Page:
Hold On To Your Butts by Ricardo Makosi
“During the Polish-Mongolian paleontological expedition to the Gobi Desert of Mongolia, in 1971, an articulated Velociraptor mongoliensis skeleton was found with hands and feet grasping a Protoceratops andrewsi. Evidence suggests that these two dinosaurs were indeed killed simultaneously, smothered by sand, possibly during a dune collapse. The active predatory nature of Velociraptor is graphically illustrated as it grasps its prey with its forelimbs, while kicking and raking the belly and chest with its hindlimbs. Protoceratops was discovered in a semi-erect stance with the Velociraptor’s right forelimb clutched between its jaws in a desperate fight for survival. Their discovery reveals a snapshot in time, of a life and death struggle, between these ancient adversaries.”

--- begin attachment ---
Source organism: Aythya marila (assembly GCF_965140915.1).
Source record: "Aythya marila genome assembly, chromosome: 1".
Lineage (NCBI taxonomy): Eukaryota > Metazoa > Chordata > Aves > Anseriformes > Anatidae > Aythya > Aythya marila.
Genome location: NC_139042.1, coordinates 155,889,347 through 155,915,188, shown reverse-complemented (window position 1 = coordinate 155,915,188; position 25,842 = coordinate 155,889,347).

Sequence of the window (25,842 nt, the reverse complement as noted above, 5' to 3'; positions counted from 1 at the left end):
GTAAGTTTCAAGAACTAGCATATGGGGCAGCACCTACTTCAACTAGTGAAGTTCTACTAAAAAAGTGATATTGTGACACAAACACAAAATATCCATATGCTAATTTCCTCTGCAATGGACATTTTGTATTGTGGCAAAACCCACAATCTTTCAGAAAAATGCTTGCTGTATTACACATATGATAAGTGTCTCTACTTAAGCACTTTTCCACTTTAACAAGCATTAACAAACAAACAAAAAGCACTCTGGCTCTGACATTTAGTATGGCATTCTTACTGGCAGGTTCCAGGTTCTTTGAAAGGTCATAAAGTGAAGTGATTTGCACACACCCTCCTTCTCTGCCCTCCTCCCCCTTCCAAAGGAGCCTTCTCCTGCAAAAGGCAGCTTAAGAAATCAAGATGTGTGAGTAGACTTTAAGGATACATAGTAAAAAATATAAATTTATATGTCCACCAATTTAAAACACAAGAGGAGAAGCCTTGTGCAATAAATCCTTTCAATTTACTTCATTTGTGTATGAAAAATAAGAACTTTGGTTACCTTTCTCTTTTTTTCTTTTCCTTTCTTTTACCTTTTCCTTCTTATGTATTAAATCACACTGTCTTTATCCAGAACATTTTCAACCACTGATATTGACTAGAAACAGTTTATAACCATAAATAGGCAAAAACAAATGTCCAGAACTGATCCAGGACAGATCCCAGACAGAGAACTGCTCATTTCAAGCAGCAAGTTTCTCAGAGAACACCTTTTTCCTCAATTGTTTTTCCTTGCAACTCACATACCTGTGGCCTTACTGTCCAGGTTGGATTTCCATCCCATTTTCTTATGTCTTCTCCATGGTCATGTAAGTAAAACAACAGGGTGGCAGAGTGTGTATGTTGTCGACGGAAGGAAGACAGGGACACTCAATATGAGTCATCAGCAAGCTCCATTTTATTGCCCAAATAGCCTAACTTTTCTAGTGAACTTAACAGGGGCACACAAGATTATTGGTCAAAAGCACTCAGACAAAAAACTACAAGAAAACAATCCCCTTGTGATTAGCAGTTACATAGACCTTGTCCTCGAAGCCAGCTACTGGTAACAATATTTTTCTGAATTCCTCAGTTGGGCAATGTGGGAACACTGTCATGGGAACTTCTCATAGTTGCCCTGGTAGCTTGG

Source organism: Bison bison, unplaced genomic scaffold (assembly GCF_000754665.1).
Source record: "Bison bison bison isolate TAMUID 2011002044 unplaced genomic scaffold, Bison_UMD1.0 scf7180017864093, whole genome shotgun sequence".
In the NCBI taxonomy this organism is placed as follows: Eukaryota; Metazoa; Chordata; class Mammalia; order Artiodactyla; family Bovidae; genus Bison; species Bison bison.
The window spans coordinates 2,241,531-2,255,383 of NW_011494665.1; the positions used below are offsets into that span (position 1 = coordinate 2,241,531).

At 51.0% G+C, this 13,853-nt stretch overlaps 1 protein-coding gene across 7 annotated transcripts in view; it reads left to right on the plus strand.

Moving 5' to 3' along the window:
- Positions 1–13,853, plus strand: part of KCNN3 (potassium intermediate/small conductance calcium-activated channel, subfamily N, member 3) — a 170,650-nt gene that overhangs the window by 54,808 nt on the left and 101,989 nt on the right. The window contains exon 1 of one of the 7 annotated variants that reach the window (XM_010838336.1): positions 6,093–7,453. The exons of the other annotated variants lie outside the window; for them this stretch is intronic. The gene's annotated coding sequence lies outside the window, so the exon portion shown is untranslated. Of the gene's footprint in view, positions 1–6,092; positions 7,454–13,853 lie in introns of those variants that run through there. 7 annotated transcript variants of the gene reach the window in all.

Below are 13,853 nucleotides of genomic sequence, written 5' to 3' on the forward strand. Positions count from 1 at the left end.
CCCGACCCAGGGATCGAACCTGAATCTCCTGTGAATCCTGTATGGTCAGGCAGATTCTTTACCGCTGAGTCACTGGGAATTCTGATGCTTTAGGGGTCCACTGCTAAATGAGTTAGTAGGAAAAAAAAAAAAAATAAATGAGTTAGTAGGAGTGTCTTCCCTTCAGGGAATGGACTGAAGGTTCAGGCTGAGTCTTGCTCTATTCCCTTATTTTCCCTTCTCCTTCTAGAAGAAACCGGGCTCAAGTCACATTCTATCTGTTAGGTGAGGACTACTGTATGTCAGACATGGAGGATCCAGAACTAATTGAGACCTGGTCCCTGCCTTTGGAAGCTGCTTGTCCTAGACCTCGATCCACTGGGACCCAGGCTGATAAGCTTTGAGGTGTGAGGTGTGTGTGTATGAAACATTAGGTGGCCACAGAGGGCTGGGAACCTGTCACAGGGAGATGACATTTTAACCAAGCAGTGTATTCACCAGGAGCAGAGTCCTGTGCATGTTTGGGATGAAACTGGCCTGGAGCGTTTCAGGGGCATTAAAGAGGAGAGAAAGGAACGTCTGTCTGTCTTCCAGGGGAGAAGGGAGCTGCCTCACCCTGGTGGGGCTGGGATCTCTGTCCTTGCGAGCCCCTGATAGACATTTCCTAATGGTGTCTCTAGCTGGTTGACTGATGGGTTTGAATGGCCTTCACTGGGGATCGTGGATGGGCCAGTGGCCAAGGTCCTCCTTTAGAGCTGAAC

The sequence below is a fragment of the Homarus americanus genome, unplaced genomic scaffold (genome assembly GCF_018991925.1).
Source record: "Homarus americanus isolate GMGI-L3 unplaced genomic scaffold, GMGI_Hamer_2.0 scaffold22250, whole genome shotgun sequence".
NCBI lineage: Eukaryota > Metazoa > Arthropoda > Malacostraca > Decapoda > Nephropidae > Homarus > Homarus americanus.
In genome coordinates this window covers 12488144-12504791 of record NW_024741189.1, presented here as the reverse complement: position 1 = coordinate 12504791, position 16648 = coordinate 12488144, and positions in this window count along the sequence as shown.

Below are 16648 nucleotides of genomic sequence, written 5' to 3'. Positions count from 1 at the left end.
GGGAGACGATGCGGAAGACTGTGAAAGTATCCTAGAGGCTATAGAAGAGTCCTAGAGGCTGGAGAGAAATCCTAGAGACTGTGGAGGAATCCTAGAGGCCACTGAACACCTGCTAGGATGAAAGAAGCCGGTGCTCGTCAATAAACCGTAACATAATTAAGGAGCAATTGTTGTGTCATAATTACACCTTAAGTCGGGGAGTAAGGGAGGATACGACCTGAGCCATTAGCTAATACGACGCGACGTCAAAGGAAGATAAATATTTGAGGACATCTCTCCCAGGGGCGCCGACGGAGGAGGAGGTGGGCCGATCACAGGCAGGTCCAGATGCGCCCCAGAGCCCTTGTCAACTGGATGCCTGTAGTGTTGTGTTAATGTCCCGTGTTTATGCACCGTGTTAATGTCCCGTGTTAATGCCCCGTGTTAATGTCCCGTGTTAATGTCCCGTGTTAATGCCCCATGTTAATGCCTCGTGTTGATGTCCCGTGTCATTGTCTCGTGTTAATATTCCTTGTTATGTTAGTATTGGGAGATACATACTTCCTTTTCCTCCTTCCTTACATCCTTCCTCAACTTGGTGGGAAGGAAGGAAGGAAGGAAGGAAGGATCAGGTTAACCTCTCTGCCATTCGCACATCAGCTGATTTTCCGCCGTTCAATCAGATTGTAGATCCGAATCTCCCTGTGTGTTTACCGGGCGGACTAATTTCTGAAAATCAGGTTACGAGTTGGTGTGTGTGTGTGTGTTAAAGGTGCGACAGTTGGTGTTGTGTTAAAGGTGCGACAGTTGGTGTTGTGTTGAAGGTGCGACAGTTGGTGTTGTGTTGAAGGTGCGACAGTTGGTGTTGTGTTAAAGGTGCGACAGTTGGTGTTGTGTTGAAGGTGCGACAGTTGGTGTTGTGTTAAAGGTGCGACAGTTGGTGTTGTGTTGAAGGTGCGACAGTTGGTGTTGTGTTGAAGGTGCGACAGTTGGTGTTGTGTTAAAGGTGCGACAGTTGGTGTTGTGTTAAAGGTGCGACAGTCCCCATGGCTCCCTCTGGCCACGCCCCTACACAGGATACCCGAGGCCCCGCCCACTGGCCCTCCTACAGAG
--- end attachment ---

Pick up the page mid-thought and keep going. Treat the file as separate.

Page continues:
Re-creation of the fossil by Black Hills Institute of Geological Research: “The skeleton casts we used, though more complete, are positioned in poses very similar to those of the original scene”
Illustration by Peter Schouten
Since feathered dinosaurs is the hot topic among Jurassic Park fans right now following director Colin Trevorrow’s comment via Twitter that Jurassic Park IV’s dinosaurs would have no feathers, check this out.
These covers, by Jeff Zornow, are from IDW’s Jurassic Park: Dangerous Games comic book series from last year. They depict raptors that are fully feathered — wings, fuzz, and all — yet are still drawn in the distinct Jurassic Park style. And I think they look pretty cool.
Feathers don’t have to mean dinosaurs look less ferocious or menacing. If done properly, plumage can actually accentuate those qualities as demonstrated here.
Not sure if I would prefer this over the traditional (albeit incorrect) JP raptor look in the film, however, but it’s an interesting perspective.
That is badass! O_O